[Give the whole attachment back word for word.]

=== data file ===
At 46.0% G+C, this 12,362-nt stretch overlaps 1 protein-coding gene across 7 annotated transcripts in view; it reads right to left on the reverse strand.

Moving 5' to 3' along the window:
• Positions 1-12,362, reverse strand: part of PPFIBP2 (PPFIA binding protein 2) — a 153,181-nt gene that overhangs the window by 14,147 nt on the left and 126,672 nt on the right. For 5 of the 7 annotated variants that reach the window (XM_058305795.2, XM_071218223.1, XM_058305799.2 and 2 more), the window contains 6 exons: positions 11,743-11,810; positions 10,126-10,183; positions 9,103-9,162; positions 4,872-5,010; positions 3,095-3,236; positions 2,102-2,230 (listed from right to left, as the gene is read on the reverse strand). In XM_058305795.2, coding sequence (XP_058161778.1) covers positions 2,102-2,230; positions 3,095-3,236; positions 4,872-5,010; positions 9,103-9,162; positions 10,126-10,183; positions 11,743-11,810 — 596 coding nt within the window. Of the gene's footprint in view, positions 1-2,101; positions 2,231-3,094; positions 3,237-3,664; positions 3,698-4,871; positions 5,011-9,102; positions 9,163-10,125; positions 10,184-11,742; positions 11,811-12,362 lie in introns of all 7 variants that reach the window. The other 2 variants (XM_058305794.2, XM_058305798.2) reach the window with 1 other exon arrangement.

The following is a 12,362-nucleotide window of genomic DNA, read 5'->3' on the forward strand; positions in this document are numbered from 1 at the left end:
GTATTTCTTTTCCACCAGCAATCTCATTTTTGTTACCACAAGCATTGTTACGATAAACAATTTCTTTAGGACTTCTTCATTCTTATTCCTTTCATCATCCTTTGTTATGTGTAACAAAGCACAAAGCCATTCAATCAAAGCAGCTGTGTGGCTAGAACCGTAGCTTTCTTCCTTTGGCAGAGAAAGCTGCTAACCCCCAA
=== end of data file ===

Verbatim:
At 46.0% G+C, this 12,362-nt stretch overlaps 1 protein-coding gene across 7 annotated transcripts in view; it reads right to left on the reverse strand.

Moving 5' to 3' along the window:
• Positions 1-12,362, reverse strand: part of PPFIBP2 (PPFIA binding protein 2) — a 153,181-nt gene that overhangs the window by 14,147 nt on the left and 126,672 nt on the right. For 5 of the 7 annotated variants that reach the window (XM_058305795.2, XM_071218223.1, XM_058305799.2 and 2 more), the window contains 6 exons: positions 11,743-11,810; positions 10,126-10,183; positions 9,103-9,162; positions 4,872-5,010; positions 3,095-3,236; positions 2,102-2,230 (listed from right to left, as the gene is read on the reverse strand). In XM_058305795.2, coding sequence (XP_058161778.1) covers positions 2,102-2,230; positions 3,095-3,236; positions 4,872-5,010; positions 9,103-9,162; positions 10,126-10,183; positions 11,743-11,810 — 596 coding nt within the window. Of the gene's footprint in view, positions 1-2,101; positions 2,231-3,094; positions 3,237-3,664; positions 3,698-4,871; positions 5,011-9,102; positions 9,163-10,125; positions 10,184-11,742; positions 11,811-12,362 lie in introns of all 7 variants that reach the window. The other 2 variants (XM_058305794.2, XM_058305798.2) reach the window with 1 other exon arrangement.

The following is a 12,362-nucleotide window of genomic DNA, read 5'->3' on the forward strand; positions in this document are numbered from 1 at the left end:
GTATTTCTTTTCCACCAGCAATCTCATTTTTGTTACCACAAGCATTGTTACGATAAACAATTTCTTTAGGACTTCTTCATTCTTATTCCTTTCATCATCCTTTGTTATGTGTAACAAAGCACAAAGCCATTCAATCAAAGCAGCTGTGTGGCTAGAACCGTAGCTTTCTTCCTTTGGCAGAGAAAGCTGCTAACCCCCAA